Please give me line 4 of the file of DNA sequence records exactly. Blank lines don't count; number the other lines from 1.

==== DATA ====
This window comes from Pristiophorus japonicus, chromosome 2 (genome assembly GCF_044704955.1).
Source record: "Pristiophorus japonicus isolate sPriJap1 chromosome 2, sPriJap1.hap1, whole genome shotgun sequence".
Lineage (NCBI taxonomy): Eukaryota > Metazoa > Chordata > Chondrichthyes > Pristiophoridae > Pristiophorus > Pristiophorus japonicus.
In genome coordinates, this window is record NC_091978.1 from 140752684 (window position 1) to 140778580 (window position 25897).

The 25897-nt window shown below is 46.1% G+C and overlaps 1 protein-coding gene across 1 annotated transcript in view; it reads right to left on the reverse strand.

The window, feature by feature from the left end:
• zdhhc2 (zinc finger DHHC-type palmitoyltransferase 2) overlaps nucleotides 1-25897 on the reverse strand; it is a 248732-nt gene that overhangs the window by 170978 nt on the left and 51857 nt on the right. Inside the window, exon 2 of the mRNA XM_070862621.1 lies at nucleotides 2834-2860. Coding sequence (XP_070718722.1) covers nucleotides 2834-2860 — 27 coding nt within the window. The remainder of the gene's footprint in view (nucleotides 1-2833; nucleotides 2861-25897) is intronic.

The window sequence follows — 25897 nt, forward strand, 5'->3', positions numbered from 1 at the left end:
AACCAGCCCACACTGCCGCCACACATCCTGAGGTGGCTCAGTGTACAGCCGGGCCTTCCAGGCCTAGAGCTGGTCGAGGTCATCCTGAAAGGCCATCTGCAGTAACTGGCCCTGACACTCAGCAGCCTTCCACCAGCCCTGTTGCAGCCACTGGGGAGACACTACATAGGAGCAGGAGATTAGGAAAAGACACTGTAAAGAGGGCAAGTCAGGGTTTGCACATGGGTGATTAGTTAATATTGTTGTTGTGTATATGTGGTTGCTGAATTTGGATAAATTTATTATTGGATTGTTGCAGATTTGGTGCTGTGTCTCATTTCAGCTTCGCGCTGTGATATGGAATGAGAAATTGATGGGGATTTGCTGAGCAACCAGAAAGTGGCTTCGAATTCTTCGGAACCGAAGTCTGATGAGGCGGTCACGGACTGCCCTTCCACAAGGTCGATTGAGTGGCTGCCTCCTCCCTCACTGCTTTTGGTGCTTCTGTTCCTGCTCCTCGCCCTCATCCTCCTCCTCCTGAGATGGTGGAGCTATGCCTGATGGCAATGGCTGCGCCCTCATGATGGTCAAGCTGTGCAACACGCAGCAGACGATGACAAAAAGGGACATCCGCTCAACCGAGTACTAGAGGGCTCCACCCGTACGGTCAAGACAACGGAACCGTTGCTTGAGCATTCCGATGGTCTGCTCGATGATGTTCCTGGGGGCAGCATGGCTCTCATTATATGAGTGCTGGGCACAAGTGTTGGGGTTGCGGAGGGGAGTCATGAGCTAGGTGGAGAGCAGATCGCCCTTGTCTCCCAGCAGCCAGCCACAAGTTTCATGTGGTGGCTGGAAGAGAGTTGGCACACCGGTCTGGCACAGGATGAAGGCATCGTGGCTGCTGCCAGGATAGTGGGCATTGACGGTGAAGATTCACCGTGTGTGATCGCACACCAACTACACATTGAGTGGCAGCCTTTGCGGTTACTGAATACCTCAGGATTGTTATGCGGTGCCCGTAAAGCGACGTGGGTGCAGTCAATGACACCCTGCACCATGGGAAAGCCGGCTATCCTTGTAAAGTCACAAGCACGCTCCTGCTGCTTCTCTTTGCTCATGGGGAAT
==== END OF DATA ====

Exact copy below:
In genome coordinates, this window is record NC_091978.1 from 140752684 (window position 1) to 140778580 (window position 25897).